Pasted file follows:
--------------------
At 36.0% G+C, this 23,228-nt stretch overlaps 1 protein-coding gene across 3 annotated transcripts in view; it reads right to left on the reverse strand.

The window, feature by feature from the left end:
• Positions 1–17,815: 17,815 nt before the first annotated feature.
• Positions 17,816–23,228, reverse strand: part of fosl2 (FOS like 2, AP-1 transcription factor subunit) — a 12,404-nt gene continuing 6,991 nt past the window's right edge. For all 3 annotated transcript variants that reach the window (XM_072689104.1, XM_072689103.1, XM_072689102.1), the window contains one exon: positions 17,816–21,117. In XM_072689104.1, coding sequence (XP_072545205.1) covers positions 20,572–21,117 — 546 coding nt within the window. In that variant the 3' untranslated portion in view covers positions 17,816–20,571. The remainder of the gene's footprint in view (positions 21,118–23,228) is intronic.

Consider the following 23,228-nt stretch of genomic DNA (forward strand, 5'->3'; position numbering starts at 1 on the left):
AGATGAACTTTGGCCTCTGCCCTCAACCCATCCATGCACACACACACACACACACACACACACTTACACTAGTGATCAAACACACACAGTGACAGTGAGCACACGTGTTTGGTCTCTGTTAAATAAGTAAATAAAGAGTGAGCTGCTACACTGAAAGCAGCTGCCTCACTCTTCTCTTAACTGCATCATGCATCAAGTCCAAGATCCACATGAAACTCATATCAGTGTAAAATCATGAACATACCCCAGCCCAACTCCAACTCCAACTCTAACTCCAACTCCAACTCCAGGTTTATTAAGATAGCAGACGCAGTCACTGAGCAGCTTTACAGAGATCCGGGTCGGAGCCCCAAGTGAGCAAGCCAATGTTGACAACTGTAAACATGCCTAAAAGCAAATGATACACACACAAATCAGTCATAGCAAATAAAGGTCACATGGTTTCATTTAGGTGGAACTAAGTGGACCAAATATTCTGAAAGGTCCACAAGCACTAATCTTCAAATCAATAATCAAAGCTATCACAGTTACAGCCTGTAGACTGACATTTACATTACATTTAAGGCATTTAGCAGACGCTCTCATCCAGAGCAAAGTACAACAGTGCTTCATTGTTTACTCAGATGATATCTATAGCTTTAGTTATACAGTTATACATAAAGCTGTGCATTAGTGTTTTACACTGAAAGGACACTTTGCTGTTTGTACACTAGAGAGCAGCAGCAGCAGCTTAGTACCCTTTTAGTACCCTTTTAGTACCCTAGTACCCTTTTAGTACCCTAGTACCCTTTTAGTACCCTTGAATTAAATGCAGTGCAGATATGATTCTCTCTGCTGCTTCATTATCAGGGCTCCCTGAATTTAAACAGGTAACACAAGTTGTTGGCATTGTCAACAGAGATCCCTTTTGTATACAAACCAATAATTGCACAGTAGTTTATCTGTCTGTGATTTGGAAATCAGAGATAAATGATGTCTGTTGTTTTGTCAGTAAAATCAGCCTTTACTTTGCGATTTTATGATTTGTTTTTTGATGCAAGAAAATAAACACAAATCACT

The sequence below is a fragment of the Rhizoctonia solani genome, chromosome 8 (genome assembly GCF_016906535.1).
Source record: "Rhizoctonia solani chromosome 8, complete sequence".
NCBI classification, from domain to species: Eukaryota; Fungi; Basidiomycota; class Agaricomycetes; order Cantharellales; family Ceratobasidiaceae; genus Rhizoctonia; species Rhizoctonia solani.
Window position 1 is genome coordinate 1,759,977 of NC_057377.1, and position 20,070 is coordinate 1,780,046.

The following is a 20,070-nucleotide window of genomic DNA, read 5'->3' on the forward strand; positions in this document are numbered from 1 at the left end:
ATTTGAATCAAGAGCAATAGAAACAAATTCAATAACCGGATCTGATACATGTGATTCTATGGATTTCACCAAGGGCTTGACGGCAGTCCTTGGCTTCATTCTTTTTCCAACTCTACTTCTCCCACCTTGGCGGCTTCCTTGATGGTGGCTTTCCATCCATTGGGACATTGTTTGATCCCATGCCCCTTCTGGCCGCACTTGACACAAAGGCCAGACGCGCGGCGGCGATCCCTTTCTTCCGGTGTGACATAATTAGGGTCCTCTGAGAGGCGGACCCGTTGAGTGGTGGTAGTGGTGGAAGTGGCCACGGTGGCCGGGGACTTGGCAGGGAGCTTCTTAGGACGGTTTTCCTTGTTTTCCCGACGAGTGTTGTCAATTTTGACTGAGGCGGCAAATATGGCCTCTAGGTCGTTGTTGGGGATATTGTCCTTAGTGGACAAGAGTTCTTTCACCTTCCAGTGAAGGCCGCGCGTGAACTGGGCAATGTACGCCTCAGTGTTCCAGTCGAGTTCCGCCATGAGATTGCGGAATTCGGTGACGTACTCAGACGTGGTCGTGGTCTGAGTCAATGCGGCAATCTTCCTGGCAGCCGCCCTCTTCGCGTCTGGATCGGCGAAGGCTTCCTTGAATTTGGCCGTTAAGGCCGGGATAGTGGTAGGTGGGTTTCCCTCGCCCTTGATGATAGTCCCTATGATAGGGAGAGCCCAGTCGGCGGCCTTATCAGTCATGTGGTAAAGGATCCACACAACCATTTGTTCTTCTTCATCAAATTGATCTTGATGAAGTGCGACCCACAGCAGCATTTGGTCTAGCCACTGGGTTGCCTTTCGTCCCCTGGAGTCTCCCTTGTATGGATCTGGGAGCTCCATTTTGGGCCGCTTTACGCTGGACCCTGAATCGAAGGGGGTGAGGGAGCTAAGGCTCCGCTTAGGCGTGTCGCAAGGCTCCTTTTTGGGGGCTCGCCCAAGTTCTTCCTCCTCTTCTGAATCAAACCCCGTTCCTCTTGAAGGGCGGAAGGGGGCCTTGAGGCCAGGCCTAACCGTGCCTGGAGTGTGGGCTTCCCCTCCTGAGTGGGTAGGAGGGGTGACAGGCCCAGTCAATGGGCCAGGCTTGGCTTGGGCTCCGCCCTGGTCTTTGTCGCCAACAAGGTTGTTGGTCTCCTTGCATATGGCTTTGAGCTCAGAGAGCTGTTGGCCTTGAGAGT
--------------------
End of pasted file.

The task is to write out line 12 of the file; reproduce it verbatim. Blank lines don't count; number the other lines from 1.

ATTTGAATCAAGAGCAATAGAAACAAATTCAATAACCGGATCTGATACATGTGATTCTATGGATTTCACCAAGGGCTTGACGGCAGTCCTTGGCTTCATTCTTTTTCCAACTCTACTTCTCCCACCTTGGCGGCTTCCTTGATGGTGGCTTTCCATCCATTGGGACATTGTTTGATCCCATGCCCCTTCTGGCCGCACTTGACACAAAGGCCAGACGCGCGGCGGCGATCCCTTTCTTCCGGTGTGACATAATTAGGGTCCTCTGAGAGGCGGACCCGTTGAGTGGTGGTAGTGGTGGAAGTGGCCACGGTGGCCGGGGACTTGGCAGGGAGCTTCTTAGGACGGTTTTCCTTGTTTTCCCGACGAGTGTTGTCAATTTTGACTGAGGCGGCAAATATGGCCTCTAGGTCGTTGTTGGGGATATTGTCCTTAGTGGACAAGAGTTCTTTCACCTTCCAGTGAAGGCCGCGCGTGAACTGGGCAATGTACGCCTCAGTGTTCCAGTCGAGTTCCGCCATGAGATTGCGGAATTCGGTGACGTACTCAGACGTGGTCGTGGTCTGAGTCAATGCGGCAATCTTCCTGGCAGCCGCCCTCTTCGCGTCTGGATCGGCGAAGGCTTCCTTGAATTTGGCCGTTAAGGCCGGGATAGTGGTAGGTGGGTTTCCCTCGCCCTTGATGATAGTCCCTATGATAGGGAGAGCCCAGTCGGCGGCCTTATCAGTCATGTGGTAAAGGATCCACACAACCATTTGTTCTTCTTCATCAAATTGATCTTGATGAAGTGCGACCCACAGCAGCATTTGGTCTAGCCACTGGGTTGCCTTTCGTCCCCTGGAGTCTCCCTTGTATGGATCTGGGAGCTCCATTTTGGGCCGCTTTACGCTGGACCCTGAATCGAAGGGGGTGAGGGAGCTAAGGCTCCGCTTAGGCGTGTCGCAAGGCTCCTTTTTGGGGGCTCGCCCAAGTTCTTCCTCCTCTTCTGAATCAAACCCCGTTCCTCTTGAAGGGCGGAAGGGGGCCTTGAGGCCAGGCCTAACCGTGCCTGGAGTGTGGGCTTCCCCTCCTGAGTGGGTAGGAGGGGTGACAGGCCCAGTCAATGGGCCAGGCTTGGCTTGGGCTCCGCCCTGGTCTTTGTCGCCAACAAGGTTGTTGGTCTCCTTGCATATGGCTTTGAGCTCAGAGAGCTGTTGGCCTTGAGAGT